Peter Hernon lives near Chicago with his wife, Janice, and two daughters. An
editor for the Chicago Tribune, he has written five books and was co-author
of a bestselling book Under the Influence: The Unauthorized Story of the Anheuser-Busch Dynasty. He worked as a journalist in New Orleans.
"A Terrible Thunder is more than just another fashionable journalistic rehashing of a crime. In its depiction of Essex's abrupt transmogrification it raises questions about the accumulated effect of petty but persistent injustices and about the individual's capacity to endure aggrievement."
--Mel Watkins, New York Times Book Review
A Terrible Thunder
The Story of the New Orleans Sniper
by Peter Hernon
$18.00 U.S. (10% off the cover price)
Originally published by Doubleday in 1978.
This is the first softcover edition.
Design by Kevin Stone & Alice Gail-Carter
Kindle, iBooks, Nook, Google, Kobo, Sony Reader, Diesel
"On December 31, 1972, revelers gathering in downtown New Orleans for the New Year's celebration found themselves running for cover as a sniper opened fire. The shooter targeted police officers, killing several over the following week before a final showdown on the roof of a hotel, where he was killed. Journalist Hernon's 1978 title unfurls the story of sniper Mark James Essex, a U.S. Navy veteran who declared war on white society. A solid title for true-crime collections." --Library Journal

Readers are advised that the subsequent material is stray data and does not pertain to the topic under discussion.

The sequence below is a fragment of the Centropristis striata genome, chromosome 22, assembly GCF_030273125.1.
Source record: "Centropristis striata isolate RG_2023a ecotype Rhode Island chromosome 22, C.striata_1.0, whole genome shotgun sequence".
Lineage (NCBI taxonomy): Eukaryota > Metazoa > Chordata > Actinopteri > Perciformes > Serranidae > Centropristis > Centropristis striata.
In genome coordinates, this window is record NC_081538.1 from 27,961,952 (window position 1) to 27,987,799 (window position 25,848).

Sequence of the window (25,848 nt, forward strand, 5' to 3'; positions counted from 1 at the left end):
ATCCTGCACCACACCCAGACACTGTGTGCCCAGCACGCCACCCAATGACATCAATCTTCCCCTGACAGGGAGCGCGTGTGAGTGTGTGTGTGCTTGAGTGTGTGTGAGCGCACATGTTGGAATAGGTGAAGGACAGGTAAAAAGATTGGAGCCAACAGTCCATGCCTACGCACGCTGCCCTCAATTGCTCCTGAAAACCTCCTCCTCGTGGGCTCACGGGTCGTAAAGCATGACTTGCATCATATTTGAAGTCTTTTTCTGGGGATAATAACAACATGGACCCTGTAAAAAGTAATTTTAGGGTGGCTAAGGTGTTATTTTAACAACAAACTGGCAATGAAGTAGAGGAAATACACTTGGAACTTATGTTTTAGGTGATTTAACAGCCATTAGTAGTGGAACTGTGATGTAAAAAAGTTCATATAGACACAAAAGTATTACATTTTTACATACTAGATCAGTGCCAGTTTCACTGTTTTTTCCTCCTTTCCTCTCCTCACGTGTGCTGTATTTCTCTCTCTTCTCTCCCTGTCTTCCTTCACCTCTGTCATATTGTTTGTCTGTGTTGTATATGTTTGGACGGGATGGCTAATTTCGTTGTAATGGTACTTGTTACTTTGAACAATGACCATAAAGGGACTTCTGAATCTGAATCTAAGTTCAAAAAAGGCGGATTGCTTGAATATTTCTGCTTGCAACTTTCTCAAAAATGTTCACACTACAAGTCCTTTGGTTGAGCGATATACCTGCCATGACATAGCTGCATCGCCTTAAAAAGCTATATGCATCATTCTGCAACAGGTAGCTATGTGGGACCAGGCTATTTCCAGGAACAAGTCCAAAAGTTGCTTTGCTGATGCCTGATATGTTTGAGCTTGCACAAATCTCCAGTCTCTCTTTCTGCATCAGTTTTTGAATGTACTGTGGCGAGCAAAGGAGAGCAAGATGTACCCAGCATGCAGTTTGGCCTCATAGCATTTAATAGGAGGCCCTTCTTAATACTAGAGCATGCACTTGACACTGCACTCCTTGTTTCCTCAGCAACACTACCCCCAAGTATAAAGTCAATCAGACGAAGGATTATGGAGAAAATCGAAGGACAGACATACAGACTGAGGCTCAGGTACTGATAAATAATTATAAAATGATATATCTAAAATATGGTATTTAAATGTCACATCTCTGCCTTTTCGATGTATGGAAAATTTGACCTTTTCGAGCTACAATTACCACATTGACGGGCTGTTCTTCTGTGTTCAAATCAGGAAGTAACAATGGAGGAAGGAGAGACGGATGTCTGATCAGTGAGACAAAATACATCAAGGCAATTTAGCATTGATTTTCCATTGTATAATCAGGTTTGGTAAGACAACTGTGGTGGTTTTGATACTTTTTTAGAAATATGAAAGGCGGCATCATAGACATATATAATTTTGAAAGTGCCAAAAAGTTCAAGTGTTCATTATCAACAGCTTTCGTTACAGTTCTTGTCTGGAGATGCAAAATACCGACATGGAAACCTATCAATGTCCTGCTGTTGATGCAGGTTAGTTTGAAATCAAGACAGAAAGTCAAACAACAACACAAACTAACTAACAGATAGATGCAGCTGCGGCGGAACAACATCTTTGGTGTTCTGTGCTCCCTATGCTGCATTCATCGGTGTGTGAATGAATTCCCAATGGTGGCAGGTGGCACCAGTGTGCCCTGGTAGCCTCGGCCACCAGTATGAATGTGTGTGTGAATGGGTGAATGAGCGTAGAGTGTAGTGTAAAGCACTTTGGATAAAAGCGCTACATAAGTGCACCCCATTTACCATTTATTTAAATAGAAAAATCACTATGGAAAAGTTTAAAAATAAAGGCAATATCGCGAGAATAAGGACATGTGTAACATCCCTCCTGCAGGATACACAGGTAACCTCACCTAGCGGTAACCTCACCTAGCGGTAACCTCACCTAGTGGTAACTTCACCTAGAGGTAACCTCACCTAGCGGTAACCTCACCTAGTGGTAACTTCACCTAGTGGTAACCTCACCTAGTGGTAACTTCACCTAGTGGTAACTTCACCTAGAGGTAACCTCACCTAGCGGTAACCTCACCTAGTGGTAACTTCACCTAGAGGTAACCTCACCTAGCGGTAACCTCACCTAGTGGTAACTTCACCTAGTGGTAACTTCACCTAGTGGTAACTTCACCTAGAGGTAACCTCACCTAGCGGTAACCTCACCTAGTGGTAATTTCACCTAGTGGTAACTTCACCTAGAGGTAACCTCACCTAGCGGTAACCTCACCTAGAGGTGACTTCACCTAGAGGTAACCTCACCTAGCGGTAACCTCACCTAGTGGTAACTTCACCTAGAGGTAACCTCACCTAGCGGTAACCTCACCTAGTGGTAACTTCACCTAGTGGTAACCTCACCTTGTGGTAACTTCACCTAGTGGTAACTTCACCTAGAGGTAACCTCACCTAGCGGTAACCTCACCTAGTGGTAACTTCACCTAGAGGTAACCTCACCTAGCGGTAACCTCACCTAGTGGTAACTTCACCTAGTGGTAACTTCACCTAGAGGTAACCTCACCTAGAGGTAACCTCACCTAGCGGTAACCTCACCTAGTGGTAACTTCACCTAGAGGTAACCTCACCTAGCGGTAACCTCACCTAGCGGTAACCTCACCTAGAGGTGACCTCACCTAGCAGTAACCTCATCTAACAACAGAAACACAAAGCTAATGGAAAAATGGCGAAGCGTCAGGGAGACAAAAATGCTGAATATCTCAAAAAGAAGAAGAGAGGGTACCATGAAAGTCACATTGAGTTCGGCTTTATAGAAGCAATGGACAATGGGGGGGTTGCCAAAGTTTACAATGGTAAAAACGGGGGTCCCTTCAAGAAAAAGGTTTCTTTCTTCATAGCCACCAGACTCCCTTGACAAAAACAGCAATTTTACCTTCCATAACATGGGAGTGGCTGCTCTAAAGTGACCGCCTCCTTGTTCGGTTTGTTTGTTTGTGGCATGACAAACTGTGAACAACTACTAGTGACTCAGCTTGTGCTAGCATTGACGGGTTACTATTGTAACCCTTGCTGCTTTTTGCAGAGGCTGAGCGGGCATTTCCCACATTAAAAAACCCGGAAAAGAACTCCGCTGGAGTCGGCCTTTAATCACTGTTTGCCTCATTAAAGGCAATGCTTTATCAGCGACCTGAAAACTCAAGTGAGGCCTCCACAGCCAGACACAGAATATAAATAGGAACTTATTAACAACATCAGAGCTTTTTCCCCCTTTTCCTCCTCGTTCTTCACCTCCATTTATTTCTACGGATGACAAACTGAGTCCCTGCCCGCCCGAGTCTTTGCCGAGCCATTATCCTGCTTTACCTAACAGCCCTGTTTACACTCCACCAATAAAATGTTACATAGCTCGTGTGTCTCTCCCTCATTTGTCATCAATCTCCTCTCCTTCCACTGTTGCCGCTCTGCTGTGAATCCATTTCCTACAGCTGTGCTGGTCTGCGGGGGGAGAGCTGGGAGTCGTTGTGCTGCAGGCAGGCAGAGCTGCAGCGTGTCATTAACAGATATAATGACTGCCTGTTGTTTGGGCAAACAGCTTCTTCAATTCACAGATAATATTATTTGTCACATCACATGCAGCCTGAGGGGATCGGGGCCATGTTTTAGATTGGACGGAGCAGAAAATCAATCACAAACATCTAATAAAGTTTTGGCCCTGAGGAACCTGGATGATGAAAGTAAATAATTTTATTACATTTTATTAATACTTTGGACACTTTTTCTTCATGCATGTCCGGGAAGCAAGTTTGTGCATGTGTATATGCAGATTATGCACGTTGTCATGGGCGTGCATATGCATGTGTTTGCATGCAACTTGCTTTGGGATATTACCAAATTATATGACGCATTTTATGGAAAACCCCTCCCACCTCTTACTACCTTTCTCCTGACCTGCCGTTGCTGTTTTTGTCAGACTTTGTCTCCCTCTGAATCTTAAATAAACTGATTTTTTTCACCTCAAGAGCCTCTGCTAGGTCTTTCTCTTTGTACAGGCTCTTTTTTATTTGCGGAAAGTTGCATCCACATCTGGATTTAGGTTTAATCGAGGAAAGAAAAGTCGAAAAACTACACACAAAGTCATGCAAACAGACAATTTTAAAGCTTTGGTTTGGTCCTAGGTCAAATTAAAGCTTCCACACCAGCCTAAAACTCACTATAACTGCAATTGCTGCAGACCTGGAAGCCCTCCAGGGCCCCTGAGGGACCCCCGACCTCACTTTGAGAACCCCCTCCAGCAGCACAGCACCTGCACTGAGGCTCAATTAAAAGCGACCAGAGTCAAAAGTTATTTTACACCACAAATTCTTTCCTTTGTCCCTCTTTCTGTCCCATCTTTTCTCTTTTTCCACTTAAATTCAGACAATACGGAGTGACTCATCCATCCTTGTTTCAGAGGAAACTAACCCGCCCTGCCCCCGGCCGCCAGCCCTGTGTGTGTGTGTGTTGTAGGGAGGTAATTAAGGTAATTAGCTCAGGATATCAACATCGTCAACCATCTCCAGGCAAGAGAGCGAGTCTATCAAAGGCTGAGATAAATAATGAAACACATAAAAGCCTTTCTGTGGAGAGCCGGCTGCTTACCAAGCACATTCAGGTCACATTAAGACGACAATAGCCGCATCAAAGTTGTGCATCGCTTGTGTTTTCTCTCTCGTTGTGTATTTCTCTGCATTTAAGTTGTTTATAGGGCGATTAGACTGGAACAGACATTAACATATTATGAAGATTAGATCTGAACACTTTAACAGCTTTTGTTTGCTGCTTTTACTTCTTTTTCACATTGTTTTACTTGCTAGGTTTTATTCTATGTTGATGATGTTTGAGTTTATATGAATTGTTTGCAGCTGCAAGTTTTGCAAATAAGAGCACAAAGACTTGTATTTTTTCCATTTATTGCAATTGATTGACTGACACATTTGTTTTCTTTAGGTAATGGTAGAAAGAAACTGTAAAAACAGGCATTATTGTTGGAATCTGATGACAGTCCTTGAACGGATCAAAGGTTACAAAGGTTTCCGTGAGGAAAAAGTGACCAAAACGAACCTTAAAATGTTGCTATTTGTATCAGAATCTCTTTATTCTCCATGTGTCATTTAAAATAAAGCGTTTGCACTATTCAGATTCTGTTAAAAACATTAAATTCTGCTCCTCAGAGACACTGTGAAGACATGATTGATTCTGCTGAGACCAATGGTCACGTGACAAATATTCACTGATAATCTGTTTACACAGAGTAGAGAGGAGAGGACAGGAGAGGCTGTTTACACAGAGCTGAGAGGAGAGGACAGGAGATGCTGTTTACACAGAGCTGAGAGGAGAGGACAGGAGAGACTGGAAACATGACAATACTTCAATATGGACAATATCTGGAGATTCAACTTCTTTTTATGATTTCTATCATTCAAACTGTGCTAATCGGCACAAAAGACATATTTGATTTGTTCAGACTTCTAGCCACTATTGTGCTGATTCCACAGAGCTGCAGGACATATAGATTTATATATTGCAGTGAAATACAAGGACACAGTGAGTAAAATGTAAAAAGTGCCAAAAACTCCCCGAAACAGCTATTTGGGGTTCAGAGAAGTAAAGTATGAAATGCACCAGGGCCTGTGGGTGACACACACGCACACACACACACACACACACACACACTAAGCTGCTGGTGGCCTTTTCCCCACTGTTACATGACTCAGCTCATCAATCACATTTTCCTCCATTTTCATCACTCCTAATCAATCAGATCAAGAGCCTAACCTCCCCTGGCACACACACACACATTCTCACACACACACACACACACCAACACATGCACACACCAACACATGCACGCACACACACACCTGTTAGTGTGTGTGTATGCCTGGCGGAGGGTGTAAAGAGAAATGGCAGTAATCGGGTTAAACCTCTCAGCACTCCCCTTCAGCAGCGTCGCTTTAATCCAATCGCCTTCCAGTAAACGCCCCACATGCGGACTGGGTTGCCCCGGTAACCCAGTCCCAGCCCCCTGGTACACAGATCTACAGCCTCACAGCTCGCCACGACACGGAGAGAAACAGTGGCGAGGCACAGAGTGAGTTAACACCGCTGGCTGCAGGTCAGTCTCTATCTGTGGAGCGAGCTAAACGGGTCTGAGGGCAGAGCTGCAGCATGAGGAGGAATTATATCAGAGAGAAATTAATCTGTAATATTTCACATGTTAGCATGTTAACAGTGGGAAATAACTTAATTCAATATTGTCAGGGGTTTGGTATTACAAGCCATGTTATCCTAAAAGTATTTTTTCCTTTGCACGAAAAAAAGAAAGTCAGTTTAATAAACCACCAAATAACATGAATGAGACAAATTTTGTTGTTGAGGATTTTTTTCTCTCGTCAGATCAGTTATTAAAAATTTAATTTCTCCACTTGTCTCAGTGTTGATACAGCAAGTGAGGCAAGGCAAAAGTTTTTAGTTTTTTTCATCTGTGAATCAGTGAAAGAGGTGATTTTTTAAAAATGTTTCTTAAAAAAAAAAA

Mark Essex on the roof of the
"Unfortunately, he [Essex] identified and responded to 'white people' using the very tools of whiteness I am certain
he hated: the phenotypic stigma of skin color and hair texture coupled with the violence of overwhelming force."
the walls of
"... in the account of Mark Essex's anger, violence, and death, I'm compelled to see the fruitlessness of most idealism. Idealism is almost always frustrated, and, when frustrated but still pursued, often leads to violence."
--Mark A. Hershberger, Mark's full essay
"I just finished reading A Terrible Thunder. Great stuff. I had been looking for that book for over a decade."
On New Year's Eve in New Orleans, 1972, Mark James Essex began one of the most violent and deadly sniper attacks on policemen that any American city had ever seen.
It was yet another tragic journey down the road of hatred, and before it ended one week later, hundreds of heavily armed police and a Marine Corps assault helicopter would be called to a burning downtown hotel to battle phantom gunmen who refused to surrender or to be killed.